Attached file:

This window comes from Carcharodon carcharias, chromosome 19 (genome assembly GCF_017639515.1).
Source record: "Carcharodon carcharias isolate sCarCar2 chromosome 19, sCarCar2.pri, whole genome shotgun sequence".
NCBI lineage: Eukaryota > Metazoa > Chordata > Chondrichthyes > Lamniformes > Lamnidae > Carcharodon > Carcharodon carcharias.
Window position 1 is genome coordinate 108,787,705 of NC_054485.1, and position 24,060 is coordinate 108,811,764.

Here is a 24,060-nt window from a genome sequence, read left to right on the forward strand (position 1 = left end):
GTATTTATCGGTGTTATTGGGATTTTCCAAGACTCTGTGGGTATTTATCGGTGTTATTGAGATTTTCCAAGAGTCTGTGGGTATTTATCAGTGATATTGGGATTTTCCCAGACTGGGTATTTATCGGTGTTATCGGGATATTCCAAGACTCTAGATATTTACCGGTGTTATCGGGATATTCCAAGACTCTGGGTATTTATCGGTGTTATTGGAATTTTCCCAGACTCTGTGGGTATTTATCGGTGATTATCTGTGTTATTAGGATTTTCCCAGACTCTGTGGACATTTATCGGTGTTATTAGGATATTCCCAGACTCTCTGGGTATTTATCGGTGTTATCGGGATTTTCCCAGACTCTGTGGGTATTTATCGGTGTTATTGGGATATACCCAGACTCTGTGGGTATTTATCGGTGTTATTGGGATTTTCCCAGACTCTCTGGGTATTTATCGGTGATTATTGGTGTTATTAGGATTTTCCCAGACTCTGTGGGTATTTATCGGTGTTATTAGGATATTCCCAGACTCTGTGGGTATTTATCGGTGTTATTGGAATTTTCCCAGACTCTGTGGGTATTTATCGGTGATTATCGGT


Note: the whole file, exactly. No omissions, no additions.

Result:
This window comes from Carcharodon carcharias, chromosome 19 (genome assembly GCF_017639515.1).
Source record: "Carcharodon carcharias isolate sCarCar2 chromosome 19, sCarCar2.pri, whole genome shotgun sequence".
NCBI lineage: Eukaryota > Metazoa > Chordata > Chondrichthyes > Lamniformes > Lamnidae > Carcharodon > Carcharodon carcharias.
Window position 1 is genome coordinate 108,787,705 of NC_054485.1, and position 24,060 is coordinate 108,811,764.

Here is a 24,060-nt window from a genome sequence, read left to right on the forward strand (position 1 = left end):
GTATTTATCGGTGTTATTGGGATTTTCCAAGACTCTGTGGGTATTTATCGGTGTTATTGAGATTTTCCAAGAGTCTGTGGGTATTTATCAGTGATATTGGGATTTTCCCAGACTGGGTATTTATCGGTGTTATCGGGATATTCCAAGACTCTAGATATTTACCGGTGTTATCGGGATATTCCAAGACTCTGGGTATTTATCGGTGTTATTGGAATTTTCCCAGACTCTGTGGGTATTTATCGGTGATTATCTGTGTTATTAGGATTTTCCCAGACTCTGTGGACATTTATCGGTGTTATTAGGATATTCCCAGACTCTCTGGGTATTTATCGGTGTTATCGGGATTTTCCCAGACTCTGTGGGTATTTATCGGTGTTATTGGGATATACCCAGACTCTGTGGGTATTTATCGGTGTTATTGGGATTTTCCCAGACTCTCTGGGTATTTATCGGTGATTATTGGTGTTATTAGGATTTTCCCAGACTCTGTGGGTATTTATCGGTGTTATTAGGATATTCCCAGACTCTGTGGGTATTTATCGGTGTTATTGGAATTTTCCCAGACTCTGTGGGTATTTATCGGTGATTATCGGT